A Chinese bricklayer who has spent four years searching for the man he says is his American father has arrived in the United States after being freed from a Hong Kong prison by an unusual U.S. decision to let him continue his search here.

Zheng Lianqun, 34, was flown to Dover, Del., late last week. He will live there and work at a Chinese restaurant, the Orient Express, run by his financial sponsor, former Chinese-Vietnamese refugee Kee Chang.

"I am very happy to be here," Chang said in a telephone interview. "Many American friends are already trying to help me." Chang said a U.S. Navy veteran stopped at the restaurant this week and gave Zheng information about a woman in San Diego who may know Zheng's mother.

The tall, freckle-faced Zheng has told U.S. authorities that he was born in Tianjin, China, in 1947, and was left with friends and relatives when his Chinese mother went to San Diego to join the U.S. Marine she had married in 1946.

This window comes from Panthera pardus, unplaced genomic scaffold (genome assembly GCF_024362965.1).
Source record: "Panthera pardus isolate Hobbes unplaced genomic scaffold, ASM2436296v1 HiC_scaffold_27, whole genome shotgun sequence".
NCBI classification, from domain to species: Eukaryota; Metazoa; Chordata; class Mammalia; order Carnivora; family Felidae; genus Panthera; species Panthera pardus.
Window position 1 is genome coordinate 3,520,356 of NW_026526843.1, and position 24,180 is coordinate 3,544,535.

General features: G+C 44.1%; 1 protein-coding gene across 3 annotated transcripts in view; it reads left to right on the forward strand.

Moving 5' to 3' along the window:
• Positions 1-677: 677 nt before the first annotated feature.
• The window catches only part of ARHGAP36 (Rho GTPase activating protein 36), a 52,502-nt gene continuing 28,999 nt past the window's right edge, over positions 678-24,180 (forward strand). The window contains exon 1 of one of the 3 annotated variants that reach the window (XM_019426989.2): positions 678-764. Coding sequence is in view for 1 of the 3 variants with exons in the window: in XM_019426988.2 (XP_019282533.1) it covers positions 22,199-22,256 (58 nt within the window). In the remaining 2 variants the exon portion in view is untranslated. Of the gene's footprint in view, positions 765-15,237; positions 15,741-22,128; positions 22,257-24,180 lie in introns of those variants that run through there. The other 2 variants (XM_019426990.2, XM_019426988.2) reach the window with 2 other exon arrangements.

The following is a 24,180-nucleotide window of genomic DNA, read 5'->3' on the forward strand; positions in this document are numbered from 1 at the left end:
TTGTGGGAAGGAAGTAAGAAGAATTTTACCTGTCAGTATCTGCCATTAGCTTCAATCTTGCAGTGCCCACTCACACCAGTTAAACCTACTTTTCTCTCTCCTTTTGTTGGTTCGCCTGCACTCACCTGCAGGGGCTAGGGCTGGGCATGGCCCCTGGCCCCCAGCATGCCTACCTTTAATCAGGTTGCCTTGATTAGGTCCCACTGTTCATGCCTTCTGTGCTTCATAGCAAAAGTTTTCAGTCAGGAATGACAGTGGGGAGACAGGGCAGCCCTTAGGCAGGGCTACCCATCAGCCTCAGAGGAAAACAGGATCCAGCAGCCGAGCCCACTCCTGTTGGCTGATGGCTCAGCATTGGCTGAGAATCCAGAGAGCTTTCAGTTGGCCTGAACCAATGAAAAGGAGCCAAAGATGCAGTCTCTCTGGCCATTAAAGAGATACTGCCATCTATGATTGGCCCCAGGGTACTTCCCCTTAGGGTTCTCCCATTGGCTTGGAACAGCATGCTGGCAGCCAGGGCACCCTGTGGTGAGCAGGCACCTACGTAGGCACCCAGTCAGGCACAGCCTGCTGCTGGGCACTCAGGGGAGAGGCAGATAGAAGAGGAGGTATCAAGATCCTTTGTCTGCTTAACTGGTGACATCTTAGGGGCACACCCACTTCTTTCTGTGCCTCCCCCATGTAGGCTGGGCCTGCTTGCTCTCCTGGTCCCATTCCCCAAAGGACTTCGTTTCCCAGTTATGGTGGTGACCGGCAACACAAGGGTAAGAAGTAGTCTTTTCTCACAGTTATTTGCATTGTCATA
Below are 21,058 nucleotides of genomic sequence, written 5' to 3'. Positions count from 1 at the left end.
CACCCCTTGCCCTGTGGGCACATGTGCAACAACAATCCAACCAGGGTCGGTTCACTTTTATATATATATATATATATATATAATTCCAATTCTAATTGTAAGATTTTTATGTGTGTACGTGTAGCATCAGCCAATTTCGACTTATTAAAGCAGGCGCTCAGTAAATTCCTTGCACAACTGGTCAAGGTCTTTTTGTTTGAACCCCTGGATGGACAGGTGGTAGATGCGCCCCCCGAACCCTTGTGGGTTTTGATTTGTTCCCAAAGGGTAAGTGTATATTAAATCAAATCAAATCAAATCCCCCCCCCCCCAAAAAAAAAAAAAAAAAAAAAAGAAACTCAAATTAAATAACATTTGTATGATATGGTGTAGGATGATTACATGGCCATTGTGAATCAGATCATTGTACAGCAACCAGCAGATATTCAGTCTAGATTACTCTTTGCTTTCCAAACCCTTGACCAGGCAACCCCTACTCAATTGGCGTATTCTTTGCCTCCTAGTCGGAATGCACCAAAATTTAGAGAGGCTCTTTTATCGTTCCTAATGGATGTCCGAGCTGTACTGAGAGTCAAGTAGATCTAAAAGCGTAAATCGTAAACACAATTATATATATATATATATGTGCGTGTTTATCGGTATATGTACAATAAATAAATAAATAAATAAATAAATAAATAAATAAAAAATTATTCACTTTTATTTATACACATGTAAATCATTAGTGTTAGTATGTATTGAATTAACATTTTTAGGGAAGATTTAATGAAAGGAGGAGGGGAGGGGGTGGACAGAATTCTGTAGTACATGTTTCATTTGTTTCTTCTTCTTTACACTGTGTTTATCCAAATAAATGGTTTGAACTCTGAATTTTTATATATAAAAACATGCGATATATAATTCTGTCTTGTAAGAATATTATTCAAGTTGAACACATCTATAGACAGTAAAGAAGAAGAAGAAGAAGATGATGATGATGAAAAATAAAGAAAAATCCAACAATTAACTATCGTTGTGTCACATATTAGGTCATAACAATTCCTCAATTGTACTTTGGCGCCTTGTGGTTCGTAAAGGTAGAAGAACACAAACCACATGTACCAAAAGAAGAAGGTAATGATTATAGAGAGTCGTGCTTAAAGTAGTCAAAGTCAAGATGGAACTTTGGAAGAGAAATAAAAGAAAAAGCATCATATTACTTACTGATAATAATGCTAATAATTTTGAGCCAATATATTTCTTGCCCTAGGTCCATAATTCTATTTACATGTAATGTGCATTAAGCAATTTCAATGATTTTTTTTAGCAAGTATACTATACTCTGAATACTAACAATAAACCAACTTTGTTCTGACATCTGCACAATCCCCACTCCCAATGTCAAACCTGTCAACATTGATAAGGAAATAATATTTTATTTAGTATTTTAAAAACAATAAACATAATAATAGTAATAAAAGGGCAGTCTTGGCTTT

He said his Chinese relatives destroyed all evidence of their U.S. connections after the communists took over China and did not tell him about his American father until after U.S. Secretary of State Henry A. Kissinger visited China in 1971.

Unable to obtain a U.S. visa after cajoling and pleading for years with American officials and journalists in Peking, Zheng crossed the border into Hong Kong illegally in May.

He surrendered to Hong Kong authorities, who were obliged by Hong Kong law to return him to China, but Rep. Patricia Schroeder (D-Colo.) was impressed by his story when she met him in Hong Kong, and with other members of Congress she persuaded the Immigration and Naturalization Service to grant him a "humanitarian parole."